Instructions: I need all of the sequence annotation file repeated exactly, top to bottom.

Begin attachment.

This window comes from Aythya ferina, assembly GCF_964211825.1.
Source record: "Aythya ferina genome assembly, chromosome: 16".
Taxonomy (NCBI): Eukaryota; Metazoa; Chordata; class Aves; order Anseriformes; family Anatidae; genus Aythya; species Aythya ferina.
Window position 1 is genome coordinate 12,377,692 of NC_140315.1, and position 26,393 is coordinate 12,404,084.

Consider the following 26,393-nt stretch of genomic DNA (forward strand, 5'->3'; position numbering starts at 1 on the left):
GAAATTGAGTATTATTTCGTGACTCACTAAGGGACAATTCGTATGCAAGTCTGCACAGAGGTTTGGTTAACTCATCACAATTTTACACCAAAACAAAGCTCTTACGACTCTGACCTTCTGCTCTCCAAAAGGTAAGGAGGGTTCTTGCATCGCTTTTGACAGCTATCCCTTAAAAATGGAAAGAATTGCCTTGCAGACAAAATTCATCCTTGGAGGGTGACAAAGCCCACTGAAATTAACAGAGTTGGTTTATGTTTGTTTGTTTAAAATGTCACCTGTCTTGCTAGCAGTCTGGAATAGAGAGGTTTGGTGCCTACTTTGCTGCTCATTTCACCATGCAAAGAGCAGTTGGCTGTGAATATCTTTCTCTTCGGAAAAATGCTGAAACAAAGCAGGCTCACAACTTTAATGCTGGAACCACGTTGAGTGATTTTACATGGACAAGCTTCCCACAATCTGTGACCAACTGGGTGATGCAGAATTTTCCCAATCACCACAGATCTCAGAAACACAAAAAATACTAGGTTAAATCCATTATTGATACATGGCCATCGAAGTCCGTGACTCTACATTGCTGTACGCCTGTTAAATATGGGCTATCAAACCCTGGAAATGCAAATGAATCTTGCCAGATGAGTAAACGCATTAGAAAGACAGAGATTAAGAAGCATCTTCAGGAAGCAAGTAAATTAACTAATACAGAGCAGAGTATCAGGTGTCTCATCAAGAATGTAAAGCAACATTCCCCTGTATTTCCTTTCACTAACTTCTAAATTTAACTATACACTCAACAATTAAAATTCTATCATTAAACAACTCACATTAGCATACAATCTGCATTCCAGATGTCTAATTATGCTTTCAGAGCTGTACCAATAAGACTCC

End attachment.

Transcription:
This window comes from Aythya ferina, assembly GCF_964211825.1.
Source record: "Aythya ferina genome assembly, chromosome: 16".
Taxonomy (NCBI): Eukaryota; Metazoa; Chordata; class Aves; order Anseriformes; family Anatidae; genus Aythya; species Aythya ferina.
Window position 1 is genome coordinate 12,377,692 of NC_140315.1, and position 26,393 is coordinate 12,404,084.

Consider the following 26,393-nt stretch of genomic DNA (forward strand, 5'->3'; position numbering starts at 1 on the left):
GAAATTGAGTATTATTTCGTGACTCACTAAGGGACAATTCGTATGCAAGTCTGCACAGAGGTTTGGTTAACTCATCACAATTTTACACCAAAACAAAGCTCTTACGACTCTGACCTTCTGCTCTCCAAAAGGTAAGGAGGGTTCTTGCATCGCTTTTGACAGCTATCCCTTAAAAATGGAAAGAATTGCCTTGCAGACAAAATTCATCCTTGGAGGGTGACAAAGCCCACTGAAATTAACAGAGTTGGTTTATGTTTGTTTGTTTAAAATGTCACCTGTCTTGCTAGCAGTCTGGAATAGAGAGGTTTGGTGCCTACTTTGCTGCTCATTTCACCATGCAAAGAGCAGTTGGCTGTGAATATCTTTCTCTTCGGAAAAATGCTGAAACAAAGCAGGCTCACAACTTTAATGCTGGAACCACGTTGAGTGATTTTACATGGACAAGCTTCCCACAATCTGTGACCAACTGGGTGATGCAGAATTTTCCCAATCACCACAGATCTCAGAAACACAAAAAATACTAGGTTAAATCCATTATTGATACATGGCCATCGAAGTCCGTGACTCTACATTGCTGTACGCCTGTTAAATATGGGCTATCAAACCCTGGAAATGCAAATGAATCTTGCCAGATGAGTAAACGCATTAGAAAGACAGAGATTAAGAAGCATCTTCAGGAAGCAAGTAAATTAACTAATACAGAGCAGAGTATCAGGTGTCTCATCAAGAATGTAAAGCAACATTCCCCTGTATTTCCTTTCACTAACTTCTAAATTTAACTATACACTCAACAATTAAAATTCTATCATTAAACAACTCACATTAGCATACAATCTGCATTCCAGATGTCTAATTATGCTTTCAGAGCTGTACCAATAAGACTCC